Workspace is Google’s all-in-one, do-everything productivity tool
Google's bringing messaging, work and more into a single place — and a single strategy.
Google's work-software products always almost made sense. Docs, Slides, Sheets and Drive were integrated in smart but incomplete ways, Gmail and Hangouts and Duo and countless other messaging products never felt like they co-existed very well, and Calendar, Keep and Tasks seemed perpetually one big update from being great.
Now, Google is trying to turn its sprawling ecosystem into a coherent whole. It's called Google Workspace, and it turns many disparate apps into one Productivity Voltron. Javier Soltero, who ran G Suite and now runs Workspace, called it a "complete reimagining of the G Suite business and our vision for the future of communication and collaboration."
Workspace seems to have been the plan ever since Soltero joined Google after a stint leading Office and Outlook at Microsoft. "No part of this was a response to COVID," he said. He said in April that when he looked at the many facets of G Suite — the content creation, the messaging, the collaboration — that the question was, "How do you make it seamless? Nobody needs to experience the organizational chart of a company as they move from one product to another." Workspace's solution to that problem is to do more in every app and browser tab: Users can run a Meet call picture-in-picture on top of their presentation or document, or preview a Doc that's linked inside another Doc.
The underlying infrastructure is all about communication. Inside Workspace, it'll be easy to create a spreadsheet from within Google Chat, which will be automatically shared with everyone in a channel or group. Users will be able to work on documents and spreadsheets from within their Gmail inbox, too. For years, Google seemed satisfied by using links to make sharing and accessing things easy, but now it's pulling all the content into every place users are.
Soltero said that Google isn't just focused on helping companies talk amongst themselves, though. He said Workspace is also designed for frontline, retail and remote workers who are spread all over the place "and need to remain connected to their organizations, need to be able to have the right kind of solutions that fit their skill sets, their device profile, their situation." He also mentioned banks, customer-service centers and other customer interactions where people want to work with the products they already understand.
Workspace puts Google in direct competition with practically the entire universe of workplace productivity software. Microsoft Teams and Slack both beat Google to the realization that chat, not documents, is the center of the digital workspace, and those products have poured resources into integrating with as many work tools as possible. But Google has an advantage: Gmail is the world's dominant email provider, and Docs and Sheets and Slides are integral parts of most modern companies already. Google now has more than 2.6 billion users across these apps.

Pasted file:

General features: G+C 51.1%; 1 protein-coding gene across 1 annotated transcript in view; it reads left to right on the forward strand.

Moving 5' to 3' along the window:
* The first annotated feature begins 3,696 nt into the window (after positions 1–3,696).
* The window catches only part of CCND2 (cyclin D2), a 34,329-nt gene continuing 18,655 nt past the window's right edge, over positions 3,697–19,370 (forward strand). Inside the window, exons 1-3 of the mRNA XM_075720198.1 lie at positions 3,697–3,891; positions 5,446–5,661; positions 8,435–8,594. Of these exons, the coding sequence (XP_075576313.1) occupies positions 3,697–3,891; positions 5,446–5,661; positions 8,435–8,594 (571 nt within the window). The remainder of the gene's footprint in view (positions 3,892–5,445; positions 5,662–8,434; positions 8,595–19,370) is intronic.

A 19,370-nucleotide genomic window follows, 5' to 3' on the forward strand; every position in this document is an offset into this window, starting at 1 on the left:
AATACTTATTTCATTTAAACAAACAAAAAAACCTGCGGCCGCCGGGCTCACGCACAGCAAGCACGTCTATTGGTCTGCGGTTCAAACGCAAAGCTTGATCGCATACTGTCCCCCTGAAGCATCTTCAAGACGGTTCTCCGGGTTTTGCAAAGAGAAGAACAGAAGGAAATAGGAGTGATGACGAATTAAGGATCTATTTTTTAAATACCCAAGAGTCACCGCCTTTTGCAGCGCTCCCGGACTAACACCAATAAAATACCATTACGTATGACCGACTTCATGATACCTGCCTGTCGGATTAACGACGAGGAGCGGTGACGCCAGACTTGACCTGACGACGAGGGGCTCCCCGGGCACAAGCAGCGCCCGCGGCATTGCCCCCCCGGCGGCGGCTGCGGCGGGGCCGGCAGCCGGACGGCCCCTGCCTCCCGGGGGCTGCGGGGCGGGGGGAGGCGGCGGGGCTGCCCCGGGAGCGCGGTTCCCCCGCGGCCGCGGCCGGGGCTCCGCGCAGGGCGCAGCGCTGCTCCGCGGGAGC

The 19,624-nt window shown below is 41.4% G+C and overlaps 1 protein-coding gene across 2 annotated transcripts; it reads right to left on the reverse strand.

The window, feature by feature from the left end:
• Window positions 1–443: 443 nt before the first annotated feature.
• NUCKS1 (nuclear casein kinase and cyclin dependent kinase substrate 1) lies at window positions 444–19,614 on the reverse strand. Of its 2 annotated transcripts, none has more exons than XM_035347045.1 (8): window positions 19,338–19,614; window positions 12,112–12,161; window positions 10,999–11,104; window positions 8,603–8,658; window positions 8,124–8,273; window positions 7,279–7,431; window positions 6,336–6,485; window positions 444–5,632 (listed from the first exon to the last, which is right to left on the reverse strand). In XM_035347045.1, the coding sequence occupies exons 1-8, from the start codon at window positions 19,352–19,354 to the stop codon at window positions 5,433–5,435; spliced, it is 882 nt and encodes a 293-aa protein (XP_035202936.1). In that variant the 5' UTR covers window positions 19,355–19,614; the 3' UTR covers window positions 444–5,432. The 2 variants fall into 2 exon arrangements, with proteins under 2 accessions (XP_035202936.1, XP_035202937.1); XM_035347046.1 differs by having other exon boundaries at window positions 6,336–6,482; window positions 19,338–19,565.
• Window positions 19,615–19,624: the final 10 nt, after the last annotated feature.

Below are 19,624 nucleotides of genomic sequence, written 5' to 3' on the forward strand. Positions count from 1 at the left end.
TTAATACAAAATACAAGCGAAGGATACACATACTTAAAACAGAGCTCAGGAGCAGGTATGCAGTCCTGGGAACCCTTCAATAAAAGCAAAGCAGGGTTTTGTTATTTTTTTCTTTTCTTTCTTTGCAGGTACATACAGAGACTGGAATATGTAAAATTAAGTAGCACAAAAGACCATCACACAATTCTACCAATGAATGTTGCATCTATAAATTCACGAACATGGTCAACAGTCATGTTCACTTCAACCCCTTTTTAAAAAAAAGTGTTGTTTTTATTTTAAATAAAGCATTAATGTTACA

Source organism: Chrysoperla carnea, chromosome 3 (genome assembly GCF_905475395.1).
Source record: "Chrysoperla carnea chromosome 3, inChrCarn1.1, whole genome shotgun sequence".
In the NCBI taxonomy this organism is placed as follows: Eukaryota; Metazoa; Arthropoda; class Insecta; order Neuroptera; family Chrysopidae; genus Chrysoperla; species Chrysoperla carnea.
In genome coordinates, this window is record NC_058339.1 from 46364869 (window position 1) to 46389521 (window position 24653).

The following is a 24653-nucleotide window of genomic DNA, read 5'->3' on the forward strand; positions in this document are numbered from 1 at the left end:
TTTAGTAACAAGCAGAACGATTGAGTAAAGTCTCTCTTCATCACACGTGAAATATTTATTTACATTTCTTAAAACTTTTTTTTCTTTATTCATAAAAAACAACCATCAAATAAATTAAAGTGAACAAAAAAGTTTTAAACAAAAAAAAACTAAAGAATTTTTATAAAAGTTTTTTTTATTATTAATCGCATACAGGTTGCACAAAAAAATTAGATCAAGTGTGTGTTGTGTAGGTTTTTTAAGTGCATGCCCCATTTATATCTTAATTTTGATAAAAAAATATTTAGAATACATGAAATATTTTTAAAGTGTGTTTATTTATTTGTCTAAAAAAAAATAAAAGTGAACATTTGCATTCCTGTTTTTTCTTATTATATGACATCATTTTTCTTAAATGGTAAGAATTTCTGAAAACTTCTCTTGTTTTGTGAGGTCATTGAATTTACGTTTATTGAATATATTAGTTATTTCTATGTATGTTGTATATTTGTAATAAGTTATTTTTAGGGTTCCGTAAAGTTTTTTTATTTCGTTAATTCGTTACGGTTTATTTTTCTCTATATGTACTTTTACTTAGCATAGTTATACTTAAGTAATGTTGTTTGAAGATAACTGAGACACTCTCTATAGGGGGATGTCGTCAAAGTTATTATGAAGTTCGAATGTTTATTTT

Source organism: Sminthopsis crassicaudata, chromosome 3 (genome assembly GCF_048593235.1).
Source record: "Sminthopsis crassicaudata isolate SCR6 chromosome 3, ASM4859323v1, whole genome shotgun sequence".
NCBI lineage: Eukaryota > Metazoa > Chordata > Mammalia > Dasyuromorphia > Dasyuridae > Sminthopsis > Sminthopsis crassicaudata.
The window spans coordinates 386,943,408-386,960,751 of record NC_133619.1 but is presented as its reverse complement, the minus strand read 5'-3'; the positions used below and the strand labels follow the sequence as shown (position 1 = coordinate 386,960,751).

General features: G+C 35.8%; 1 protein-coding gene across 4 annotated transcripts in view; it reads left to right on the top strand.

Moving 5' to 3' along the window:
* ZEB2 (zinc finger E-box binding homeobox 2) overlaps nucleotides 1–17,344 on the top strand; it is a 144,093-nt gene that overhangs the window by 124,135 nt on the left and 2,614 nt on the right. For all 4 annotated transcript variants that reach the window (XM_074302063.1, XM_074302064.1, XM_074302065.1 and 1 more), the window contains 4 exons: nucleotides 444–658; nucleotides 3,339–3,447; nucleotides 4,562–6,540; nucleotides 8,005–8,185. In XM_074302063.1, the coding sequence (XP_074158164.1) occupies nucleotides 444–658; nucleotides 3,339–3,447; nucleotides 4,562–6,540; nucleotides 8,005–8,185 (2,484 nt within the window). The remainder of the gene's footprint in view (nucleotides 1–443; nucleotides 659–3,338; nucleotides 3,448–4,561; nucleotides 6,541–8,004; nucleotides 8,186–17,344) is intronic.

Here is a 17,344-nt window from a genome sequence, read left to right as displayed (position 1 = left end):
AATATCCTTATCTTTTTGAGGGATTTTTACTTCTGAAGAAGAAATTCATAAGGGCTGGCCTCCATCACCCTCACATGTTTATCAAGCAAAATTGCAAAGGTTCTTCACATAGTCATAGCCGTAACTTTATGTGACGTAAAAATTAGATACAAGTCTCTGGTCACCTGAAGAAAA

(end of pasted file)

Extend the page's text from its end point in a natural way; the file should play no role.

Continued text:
Meanwhile, Monday and Asana and so many others are competing to be the home for people's projects, documents and work. Now that can be Google, integrated seamlessly into users' inboxes. The only other company that could even attempt to combine both sides in such a way is Microsoft, and while that's clearly the plan for Microsoft 365, Google is well ahead.
Fundamentally, though, it boils down to simple math. Google wants to turn three bills — for G Suite, Slack and Zoom — into a single subscription to Workspace. That will put it squarely in Slack's crosshairs: It has accused Microsoft of growing Teams in a similar way, competing by bundling rather than actually building a better product. In one view, that's exactly what Google is doing now.
One other challenge for Google in pulling off Workspace will be one that Soltero is well aware of, because he saw it first hand at Microsoft. When you shove a lot of apps into a single place, things tend to get bloated, slow and crowded. (You could call this "Outlook Syndrome.") Sanaz Ahari, a product director on the Workspace team, said that Google's design principles centered on "simplicity, flexibility and helpfulness," but Google Calendar users spent the summer annoyed at the ever-increasing size of the Google Meet button in the app, telling them to make video calls when all they wanted to do was add an event. Then they got mad all over again in July, when Soltero announced that Chat and Rooms were coming to Gmail screens. (In fairness, it's not just Google: Yahoo recently added a tab for watching NFL games to its Mail app.) Google's tools became popular initially in part as a response to the heavy, overbearing state of Microsoft Office. Now it risks becoming the same.
Much of software development seems to exist in a perpetual cycle of bundling apps together into a more powerful whole, and then breaking them apart when all those features get too big to coexist. Work apps are deep in a bundling phase right now, and Google has more to bundle than most. That's a big opportunity, and a big challenge.